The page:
Two Men Trying to Steal Bricks From Great Wall of China Get Trapped On Freezing 165ft-high Cliff Edge

Two young men were found trapped on a snow-covered cliff edge of the Great Wall of China after attempting to steal bricks from the UNESCO World Heritage Site, believing they would bring good luck when placed at home.

The pair, aged 20 and 26, were reported to have lost their way while crossing the mountain near the Mutianyu section—one of the best preserved areas of the wall—in the Huairou district of Beijing, The South China Morning Post reports.

The two men were found trapped on a cliff face more than 165 feet (50 meters) high in freezing temperatures nearly four hours after they called for help, according to Chen Funing, who rescued the duo.

The pair, who traveled from the city of Langfang in the Hebei province, were reported to have carried an empty bag which they claimed would be used to pick up litter along the wall. But they were reported to have eaten at a restaurant nearby where they told staff they were planning to steal a few bricks from the Great Wall, police discovered.

The two men were exhausted and shivering from the cold but otherwise reported to be unharmed. They were allowed to return home after receiving a warning from police that what they had attempted to do was illegal and dangerous.

The latest incident isn't the first instance of brick theft at the historic landmark. Locals living in villages near the Great Wall were reported to regularly steal bricks to either be sold to tourists for around $4 or used as building materials, China's Great Wall Society said in 2016.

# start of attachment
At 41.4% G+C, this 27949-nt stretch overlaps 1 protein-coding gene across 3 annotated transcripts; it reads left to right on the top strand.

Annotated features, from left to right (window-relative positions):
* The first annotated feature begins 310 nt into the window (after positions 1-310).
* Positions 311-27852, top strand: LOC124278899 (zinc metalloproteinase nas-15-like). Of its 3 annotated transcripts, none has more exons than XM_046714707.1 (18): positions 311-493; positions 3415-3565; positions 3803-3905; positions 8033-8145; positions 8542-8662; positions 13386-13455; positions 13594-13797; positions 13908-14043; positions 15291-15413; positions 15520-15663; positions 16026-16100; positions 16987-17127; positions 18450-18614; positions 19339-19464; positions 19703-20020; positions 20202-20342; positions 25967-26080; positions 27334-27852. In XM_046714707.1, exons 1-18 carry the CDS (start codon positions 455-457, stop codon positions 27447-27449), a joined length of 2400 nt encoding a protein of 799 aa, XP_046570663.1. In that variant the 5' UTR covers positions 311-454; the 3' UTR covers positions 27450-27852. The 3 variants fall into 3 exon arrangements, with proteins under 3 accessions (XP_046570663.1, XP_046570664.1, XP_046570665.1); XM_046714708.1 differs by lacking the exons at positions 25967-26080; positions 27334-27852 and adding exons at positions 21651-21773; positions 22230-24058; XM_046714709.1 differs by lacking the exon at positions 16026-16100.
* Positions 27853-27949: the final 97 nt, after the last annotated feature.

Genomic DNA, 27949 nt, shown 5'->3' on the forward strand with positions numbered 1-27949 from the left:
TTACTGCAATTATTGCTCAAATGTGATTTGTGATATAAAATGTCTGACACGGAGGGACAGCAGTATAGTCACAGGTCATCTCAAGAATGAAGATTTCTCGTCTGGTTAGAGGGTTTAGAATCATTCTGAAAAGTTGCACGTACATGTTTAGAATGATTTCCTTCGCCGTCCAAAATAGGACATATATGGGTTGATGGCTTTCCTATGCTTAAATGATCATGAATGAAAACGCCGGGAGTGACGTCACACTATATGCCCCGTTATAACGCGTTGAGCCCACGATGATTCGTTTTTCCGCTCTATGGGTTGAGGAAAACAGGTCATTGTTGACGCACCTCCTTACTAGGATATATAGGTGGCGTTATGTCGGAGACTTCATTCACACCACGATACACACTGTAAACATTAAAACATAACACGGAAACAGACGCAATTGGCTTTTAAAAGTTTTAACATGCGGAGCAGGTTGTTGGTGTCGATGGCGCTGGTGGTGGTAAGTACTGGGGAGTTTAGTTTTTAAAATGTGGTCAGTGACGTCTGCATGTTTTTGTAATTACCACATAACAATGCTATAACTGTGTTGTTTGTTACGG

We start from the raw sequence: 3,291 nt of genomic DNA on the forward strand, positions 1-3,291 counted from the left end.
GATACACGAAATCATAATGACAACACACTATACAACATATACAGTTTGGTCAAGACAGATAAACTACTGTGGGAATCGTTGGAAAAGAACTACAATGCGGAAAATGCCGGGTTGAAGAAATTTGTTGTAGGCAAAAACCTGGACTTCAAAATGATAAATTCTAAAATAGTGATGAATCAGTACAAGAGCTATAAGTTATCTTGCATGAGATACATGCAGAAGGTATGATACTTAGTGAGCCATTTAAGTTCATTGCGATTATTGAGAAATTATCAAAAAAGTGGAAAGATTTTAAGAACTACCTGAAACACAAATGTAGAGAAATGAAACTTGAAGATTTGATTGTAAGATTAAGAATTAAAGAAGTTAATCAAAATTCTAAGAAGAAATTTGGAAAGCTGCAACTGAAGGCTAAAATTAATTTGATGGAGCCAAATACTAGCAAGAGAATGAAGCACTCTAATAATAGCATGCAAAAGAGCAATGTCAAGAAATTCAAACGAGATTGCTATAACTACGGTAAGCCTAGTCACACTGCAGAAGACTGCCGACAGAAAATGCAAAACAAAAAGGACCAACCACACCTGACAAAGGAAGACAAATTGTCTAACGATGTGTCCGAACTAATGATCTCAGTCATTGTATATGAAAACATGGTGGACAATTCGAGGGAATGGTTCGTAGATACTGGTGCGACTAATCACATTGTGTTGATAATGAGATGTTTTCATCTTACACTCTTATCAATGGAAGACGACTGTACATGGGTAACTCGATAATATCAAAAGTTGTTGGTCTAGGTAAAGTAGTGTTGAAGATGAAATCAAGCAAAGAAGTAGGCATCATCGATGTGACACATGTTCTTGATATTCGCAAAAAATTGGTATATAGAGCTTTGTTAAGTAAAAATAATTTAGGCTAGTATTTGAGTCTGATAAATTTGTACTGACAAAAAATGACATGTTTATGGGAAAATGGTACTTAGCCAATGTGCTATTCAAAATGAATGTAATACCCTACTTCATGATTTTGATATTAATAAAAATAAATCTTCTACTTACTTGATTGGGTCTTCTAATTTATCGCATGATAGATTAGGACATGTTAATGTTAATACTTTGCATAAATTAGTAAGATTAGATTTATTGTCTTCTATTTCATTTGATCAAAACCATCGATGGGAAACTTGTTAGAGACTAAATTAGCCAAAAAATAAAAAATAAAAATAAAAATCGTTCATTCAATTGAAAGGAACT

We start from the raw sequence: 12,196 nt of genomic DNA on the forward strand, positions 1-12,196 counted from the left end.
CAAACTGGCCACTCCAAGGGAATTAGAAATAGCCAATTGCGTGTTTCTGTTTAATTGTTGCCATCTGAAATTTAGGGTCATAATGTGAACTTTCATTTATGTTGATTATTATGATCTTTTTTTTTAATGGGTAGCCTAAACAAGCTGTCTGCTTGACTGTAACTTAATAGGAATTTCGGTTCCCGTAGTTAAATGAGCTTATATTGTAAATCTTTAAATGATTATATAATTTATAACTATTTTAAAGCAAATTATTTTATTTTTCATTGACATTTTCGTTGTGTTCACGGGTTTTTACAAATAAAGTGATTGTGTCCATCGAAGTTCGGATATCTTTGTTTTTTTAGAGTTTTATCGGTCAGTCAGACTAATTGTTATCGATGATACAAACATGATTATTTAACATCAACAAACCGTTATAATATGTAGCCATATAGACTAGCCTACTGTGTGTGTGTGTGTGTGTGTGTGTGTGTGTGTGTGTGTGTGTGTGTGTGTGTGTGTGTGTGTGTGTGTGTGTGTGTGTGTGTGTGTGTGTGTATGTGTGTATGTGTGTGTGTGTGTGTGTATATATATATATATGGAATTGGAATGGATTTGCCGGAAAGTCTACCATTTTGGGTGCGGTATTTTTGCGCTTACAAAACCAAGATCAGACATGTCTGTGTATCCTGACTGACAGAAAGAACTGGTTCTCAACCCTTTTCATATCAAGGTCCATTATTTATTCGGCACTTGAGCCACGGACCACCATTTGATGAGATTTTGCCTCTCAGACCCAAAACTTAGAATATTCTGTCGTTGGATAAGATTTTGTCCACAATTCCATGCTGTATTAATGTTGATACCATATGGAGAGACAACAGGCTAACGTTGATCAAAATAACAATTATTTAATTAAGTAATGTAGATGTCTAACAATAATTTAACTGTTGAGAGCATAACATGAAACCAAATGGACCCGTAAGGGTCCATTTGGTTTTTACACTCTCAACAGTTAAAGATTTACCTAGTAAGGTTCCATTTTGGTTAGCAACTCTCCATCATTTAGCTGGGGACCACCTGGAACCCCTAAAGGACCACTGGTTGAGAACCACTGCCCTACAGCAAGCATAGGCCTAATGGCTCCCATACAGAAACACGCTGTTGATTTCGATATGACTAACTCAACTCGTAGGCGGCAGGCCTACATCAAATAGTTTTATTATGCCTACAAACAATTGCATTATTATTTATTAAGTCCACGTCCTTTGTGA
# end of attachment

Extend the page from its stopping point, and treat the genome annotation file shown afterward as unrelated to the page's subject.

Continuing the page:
Today, less than 10 percent of the Great Wall, which spans around 20,000 kilometers across 15 provinces, is made of brickwork following natural erosion and theft over the year, according to the South China Morning Post.

In 2018, a northern section of the wall located near the Yanmen Pass in the Shanxi province collapsed following a period of heavy rain, with many blaming poor-quality renovations for the deterioration of the ancient site.

Many towers were also reported to be increasingly shaky, according to a survey by China's Great Wall Society released in 2014.

"It doesn't have large-scale damage, but if you accumulate the different damaged parts, it is very serious," the Great Wall Society's vice-chairman Dong Yaohui told The Guardian.

"The problem is we spend a lot of money on repairing the Great Wall instead of preserving the Great Wall."

In 2016, the state administration of cultural heritage (SACH) of China announced that regular inspections and random checks would be carried out along the 20,000 kilometer-long wall to ensure local regions are following the national protection measures introduced over a decade ago, The Guardian reported at the time.

Graffiti on the wall, including tourists carving their names into it, was also reported to be a major problem especially in the Mutianyu section. Back in 2014, in a bid to help curb the growing issue, the Mutianyu administration office established a designated "free graffiti area" at the No 14 Fighting Tower building where tourists would be allowed to freely carve their names.

The Great Wall is one of the largest building constructions ever undertaken, with parts of the wall dating as far back as the 7th century. The most extensive and best-preserved parts of the wall are from the Ming dynasty (1368–1644), which spans nearly 5,500 miles (8,850 kilometers) from Mount Hu near the Dandong prefecture of the Liaoning province to the Jiayu Pass of the Gansu province.

Beijing Great Wall of China 2015 winter
Snow is seen on the Great Wall after a snowfall on November 23, 2015 near Beijing, China. Getty Images